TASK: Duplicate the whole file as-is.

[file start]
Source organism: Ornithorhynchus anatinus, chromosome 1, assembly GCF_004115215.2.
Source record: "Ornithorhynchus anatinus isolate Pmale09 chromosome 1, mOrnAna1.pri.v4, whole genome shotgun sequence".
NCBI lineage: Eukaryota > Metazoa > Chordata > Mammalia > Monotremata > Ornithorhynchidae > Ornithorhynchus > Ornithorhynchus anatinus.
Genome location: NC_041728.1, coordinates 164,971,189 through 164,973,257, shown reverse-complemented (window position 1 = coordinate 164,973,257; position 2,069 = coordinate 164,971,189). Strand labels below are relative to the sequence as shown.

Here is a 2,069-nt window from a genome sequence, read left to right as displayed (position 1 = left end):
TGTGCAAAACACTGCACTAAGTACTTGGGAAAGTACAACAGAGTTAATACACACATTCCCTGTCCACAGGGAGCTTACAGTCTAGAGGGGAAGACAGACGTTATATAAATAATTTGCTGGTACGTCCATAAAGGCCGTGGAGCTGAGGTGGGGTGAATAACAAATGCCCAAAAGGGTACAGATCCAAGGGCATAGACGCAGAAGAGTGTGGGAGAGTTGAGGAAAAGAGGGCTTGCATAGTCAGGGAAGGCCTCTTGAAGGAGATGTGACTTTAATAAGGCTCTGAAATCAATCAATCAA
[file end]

Source organism: Ornithorhynchus anatinus, chromosome 1, assembly GCF_004115215.2.
Source record: "Ornithorhynchus anatinus isolate Pmale09 chromosome 1, mOrnAna1.pri.v4, whole genome shotgun sequence".
NCBI lineage: Eukaryota > Metazoa > Chordata > Mammalia > Monotremata > Ornithorhynchidae > Ornithorhynchus > Ornithorhynchus anatinus.
Genome location: NC_041728.1, coordinates 164,971,189 through 164,973,257, shown reverse-complemented (window position 1 = coordinate 164,973,257; position 2,069 = coordinate 164,971,189). Strand labels below are relative to the sequence as shown.

Here is a 2,069-nt window from a genome sequence, read left to right as displayed (position 1 = left end):
TGTGCAAAACACTGCACTAAGTACTTGGGAAAGTACAACAGAGTTAATACACACATTCCCTGTCCACAGGGAGCTTACAGTCTAGAGGGGAAGACAGACGTTATATAAATAATTTGCTGGTACGTCCATAAAGGCCGTGGAGCTGAGGTGGGGTGAATAACAAATGCCCAAAAGGGTACAGATCCAAGGGCATAGACGCAGAAGAGTGTGGGAGAGTTGAGGAAAAGAGGGCTTGCATAGTCAGGGAAGGCCTCTTGAAGGAGATGTGACTTTAATAAGGCTCTGAAATCAATCAATCAA